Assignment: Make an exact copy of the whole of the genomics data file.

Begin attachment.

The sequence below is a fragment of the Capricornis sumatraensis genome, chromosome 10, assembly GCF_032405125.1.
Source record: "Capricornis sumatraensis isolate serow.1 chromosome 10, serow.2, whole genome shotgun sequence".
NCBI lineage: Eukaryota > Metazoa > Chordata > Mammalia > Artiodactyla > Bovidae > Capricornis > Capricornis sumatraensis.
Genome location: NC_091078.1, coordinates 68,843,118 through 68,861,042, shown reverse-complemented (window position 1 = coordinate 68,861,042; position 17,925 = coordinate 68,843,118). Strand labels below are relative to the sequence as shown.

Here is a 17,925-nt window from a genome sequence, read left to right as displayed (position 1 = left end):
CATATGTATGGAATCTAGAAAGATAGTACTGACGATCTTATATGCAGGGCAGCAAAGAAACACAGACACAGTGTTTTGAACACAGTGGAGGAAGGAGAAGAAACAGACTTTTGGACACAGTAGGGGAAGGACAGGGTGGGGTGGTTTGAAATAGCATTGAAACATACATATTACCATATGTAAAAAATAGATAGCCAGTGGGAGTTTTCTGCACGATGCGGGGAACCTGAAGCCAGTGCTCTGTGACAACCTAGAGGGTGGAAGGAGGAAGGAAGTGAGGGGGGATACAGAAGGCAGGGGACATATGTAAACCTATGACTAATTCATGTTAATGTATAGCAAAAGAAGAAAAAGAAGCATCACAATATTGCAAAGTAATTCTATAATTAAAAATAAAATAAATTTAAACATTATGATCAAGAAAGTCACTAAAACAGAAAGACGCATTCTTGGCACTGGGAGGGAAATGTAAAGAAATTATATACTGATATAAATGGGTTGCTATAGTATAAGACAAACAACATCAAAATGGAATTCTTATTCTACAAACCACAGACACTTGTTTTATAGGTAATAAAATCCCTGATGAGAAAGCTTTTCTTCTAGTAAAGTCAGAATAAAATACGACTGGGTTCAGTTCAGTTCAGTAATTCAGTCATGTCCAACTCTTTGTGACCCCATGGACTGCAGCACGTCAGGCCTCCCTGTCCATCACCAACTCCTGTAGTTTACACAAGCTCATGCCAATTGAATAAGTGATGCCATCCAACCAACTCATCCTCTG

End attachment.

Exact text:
The sequence below is a fragment of the Capricornis sumatraensis genome, chromosome 10, assembly GCF_032405125.1.
Source record: "Capricornis sumatraensis isolate serow.1 chromosome 10, serow.2, whole genome shotgun sequence".
NCBI lineage: Eukaryota > Metazoa > Chordata > Mammalia > Artiodactyla > Bovidae > Capricornis > Capricornis sumatraensis.
Genome location: NC_091078.1, coordinates 68,843,118 through 68,861,042, shown reverse-complemented (window position 1 = coordinate 68,861,042; position 17,925 = coordinate 68,843,118). Strand labels below are relative to the sequence as shown.

Here is a 17,925-nt window from a genome sequence, read left to right as displayed (position 1 = left end):
CATATGTATGGAATCTAGAAAGATAGTACTGACGATCTTATATGCAGGGCAGCAAAGAAACACAGACACAGTGTTTTGAACACAGTGGAGGAAGGAGAAGAAACAGACTTTTGGACACAGTAGGGGAAGGACAGGGTGGGGTGGTTTGAAATAGCATTGAAACATACATATTACCATATGTAAAAAATAGATAGCCAGTGGGAGTTTTCTGCACGATGCGGGGAACCTGAAGCCAGTGCTCTGTGACAACCTAGAGGGTGGAAGGAGGAAGGAAGTGAGGGGGGATACAGAAGGCAGGGGACATATGTAAACCTATGACTAATTCATGTTAATGTATAGCAAAAGAAGAAAAAGAAGCATCACAATATTGCAAAGTAATTCTATAATTAAAAATAAAATAAATTTAAACATTATGATCAAGAAAGTCACTAAAACAGAAAGACGCATTCTTGGCACTGGGAGGGAAATGTAAAGAAATTATATACTGATATAAATGGGTTGCTATAGTATAAGACAAACAACATCAAAATGGAATTCTTATTCTACAAACCACAGACACTTGTTTTATAGGTAATAAAATCCCTGATGAGAAAGCTTTTCTTCTAGTAAAGTCAGAATAAAATACGACTGGGTTCAGTTCAGTTCAGTAATTCAGTCATGTCCAACTCTTTGTGACCCCATGGACTGCAGCACGTCAGGCCTCCCTGTCCATCACCAACTCCTGTAGTTTACACAAGCTCATGCCAATTGAATAAGTGATGCCATCCAACCAACTCATCCTCTG